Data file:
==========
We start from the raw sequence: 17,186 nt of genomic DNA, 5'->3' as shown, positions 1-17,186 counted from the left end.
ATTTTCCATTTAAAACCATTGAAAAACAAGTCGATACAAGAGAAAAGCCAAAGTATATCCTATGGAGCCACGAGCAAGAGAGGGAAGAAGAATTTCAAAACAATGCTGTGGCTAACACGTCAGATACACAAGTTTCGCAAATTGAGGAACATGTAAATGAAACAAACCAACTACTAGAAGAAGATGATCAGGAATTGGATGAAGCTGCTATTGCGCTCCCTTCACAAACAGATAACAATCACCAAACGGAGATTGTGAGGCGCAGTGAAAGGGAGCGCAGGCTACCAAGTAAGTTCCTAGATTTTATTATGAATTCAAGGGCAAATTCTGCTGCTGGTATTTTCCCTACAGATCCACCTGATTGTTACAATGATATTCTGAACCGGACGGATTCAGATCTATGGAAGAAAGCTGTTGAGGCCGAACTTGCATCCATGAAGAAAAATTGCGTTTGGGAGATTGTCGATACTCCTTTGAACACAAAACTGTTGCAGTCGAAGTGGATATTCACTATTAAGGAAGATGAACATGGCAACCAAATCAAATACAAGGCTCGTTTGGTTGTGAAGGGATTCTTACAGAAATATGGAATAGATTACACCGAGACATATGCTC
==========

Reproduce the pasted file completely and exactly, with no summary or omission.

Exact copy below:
We start from the raw sequence: 17,186 nt of genomic DNA, 5'->3' as shown, positions 1-17,186 counted from the left end.
ATTTTCCATTTAAAACCATTGAAAAACAAGTCGATACAAGAGAAAAGCCAAAGTATATCCTATGGAGCCACGAGCAAGAGAGGGAAGAAGAATTTCAAAACAATGCTGTGGCTAACACGTCAGATACACAAGTTTCGCAAATTGAGGAACATGTAAATGAAACAAACCAACTACTAGAAGAAGATGATCAGGAATTGGATGAAGCTGCTATTGCGCTCCCTTCACAAACAGATAACAATCACCAAACGGAGATTGTGAGGCGCAGTGAAAGGGAGCGCAGGCTACCAAGTAAGTTCCTAGATTTTATTATGAATTCAAGGGCAAATTCTGCTGCTGGTATTTTCCCTACAGATCCACCTGATTGTTACAATGATATTCTGAACCGGACGGATTCAGATCTATGGAAGAAAGCTGTTGAGGCCGAACTTGCATCCATGAAGAAAAATTGCGTTTGGGAGATTGTCGATACTCCTTTGAACACAAAACTGTTGCAGTCGAAGTGGATATTCACTATTAAGGAAGATGAACATGGCAACCAAATCAAATACAAGGCTCGTTTGGTTGTGAAGGGATTCTTACAGAAATATGGAATAGATTACACCGAGACATATGCTC